Vail Resorts could be required to pay hundreds of thousands of dollars in damages to the family of a teenager who died in an avalanche while skiing in Colorado January 2012.
Broomfield County District Court Judge Chris Melonakis this week allowed the parents of 13-year-old Taft Conlin to seek damages if a jury finds in their favor, making them eligible for more than $700,000. Relatives have said they would use the money for youth programs if they win.
The teen died in an avalanche on upper Prima Cornice on the front side of Vail Mountain. His parents, veterinarians Stephen Conlin and Louise Ingalls, sued, saying the company didn’t close the run despite the avalanche danger. They say Vail violated the Colorado Ski Safety Act when it closed the top gate to Prima Cornice but not the lower gate.
Vail Resorts’ attorney Robert Blume says Conlin took an inappropriate risk when he hiked into closed terrain. He said the judge’s ruling is purely procedural and doesn’t prove that damages are necessary.
The Denver Post reported that Melonakis also ruled that the ski resort knew that avalanche danger was high enough at the time of the accident that it should have closed the trail gate. The judge said that by failing to close the gate, the resort “evinced an indifference or reckless disregard to the health and safety of others,” rejecting its claim that it did not know skiers were accessing the upper portion of the trail from the lower gate.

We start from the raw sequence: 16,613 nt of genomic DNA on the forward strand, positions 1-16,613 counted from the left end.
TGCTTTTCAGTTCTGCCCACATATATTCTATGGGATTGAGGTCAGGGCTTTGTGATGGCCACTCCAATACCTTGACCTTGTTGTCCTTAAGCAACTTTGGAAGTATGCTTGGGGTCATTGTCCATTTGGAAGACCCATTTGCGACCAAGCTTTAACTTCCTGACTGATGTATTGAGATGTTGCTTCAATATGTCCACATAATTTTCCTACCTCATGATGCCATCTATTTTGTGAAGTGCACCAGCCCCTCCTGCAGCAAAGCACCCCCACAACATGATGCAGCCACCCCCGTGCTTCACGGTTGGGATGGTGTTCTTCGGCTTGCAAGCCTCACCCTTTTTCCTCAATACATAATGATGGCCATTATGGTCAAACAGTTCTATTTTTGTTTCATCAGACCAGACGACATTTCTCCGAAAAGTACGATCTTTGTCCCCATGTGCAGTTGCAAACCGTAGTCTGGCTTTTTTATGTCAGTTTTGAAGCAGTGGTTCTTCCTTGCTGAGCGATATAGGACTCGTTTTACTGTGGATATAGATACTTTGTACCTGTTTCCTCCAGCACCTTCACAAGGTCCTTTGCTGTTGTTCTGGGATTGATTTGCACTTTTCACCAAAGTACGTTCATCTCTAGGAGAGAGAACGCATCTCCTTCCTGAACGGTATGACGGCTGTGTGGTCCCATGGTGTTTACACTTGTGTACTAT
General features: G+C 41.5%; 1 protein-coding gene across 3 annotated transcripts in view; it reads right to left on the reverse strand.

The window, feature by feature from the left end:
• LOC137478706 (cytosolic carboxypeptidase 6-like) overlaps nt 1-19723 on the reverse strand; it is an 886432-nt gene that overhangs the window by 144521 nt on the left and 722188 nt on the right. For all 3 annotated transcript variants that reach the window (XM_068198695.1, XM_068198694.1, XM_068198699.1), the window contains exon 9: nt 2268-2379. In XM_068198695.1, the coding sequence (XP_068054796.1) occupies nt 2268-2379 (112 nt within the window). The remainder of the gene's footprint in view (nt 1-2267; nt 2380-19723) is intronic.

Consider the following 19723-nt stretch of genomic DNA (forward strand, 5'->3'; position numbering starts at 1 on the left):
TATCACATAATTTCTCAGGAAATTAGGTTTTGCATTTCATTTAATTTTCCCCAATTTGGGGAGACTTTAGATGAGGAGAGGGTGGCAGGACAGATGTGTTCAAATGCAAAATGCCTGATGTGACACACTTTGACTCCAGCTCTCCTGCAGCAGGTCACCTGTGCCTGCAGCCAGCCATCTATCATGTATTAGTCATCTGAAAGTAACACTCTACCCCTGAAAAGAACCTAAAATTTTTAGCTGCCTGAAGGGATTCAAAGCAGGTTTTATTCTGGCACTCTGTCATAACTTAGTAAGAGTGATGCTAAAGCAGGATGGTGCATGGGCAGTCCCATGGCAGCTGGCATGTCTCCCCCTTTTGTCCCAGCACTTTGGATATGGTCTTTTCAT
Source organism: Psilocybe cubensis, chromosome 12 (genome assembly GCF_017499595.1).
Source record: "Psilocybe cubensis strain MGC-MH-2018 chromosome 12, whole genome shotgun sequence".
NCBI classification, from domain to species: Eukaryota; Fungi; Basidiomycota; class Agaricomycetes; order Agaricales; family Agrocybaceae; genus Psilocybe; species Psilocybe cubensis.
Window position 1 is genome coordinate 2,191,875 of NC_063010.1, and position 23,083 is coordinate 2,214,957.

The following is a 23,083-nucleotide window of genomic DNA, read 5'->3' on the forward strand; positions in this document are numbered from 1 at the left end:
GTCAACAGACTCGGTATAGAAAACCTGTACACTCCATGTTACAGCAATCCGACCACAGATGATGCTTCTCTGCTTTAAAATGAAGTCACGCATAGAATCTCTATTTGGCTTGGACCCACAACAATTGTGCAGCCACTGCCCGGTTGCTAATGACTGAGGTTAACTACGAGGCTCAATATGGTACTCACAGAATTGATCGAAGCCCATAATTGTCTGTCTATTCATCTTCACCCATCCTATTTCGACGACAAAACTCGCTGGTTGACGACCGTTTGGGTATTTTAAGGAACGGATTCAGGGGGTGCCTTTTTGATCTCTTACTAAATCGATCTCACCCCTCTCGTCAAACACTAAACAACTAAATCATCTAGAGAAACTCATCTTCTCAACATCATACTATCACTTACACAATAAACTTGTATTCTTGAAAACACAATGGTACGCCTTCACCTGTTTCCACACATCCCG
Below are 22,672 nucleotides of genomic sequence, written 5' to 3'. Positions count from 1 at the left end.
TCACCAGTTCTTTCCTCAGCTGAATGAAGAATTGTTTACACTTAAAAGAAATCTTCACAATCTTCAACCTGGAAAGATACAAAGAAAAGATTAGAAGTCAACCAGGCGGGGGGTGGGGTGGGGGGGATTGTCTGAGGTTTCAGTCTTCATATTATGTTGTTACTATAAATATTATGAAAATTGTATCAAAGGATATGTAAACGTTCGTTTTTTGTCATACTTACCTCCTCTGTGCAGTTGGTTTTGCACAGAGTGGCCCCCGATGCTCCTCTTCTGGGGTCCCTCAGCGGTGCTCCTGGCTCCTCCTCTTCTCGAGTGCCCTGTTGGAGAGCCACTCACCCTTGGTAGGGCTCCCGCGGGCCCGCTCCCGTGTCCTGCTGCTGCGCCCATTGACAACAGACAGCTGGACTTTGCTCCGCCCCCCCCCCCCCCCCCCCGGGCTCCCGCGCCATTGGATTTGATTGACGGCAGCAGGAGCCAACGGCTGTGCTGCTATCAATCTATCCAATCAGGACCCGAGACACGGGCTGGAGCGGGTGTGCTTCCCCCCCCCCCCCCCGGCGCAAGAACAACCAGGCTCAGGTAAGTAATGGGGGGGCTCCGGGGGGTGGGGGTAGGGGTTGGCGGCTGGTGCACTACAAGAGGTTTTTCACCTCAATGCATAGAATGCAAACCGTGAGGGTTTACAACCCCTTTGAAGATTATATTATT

“They weren’t just negligent here, they were reckless,” said the family’s attorney Jim Heckbert. The resort knew it was a longstanding practice for skiers to hike into the trail from the lower gate, he said.
Vail says it has been closing only the top gate for more than a decade without incident.
The ruling is not the first time a judge found enough evidence to show the resort’s actions caused the death of a young skier. The Colorado Supreme Court in 2007 found that Vail acted recklessly and a jury could grant damages to the family of Ashley Stamp, a 13-year-old ski racer who was struck and killed by an employee’s snowmobile at the ski area. That case was settled outside of court.
A trial date has not been set in the Conlin case.
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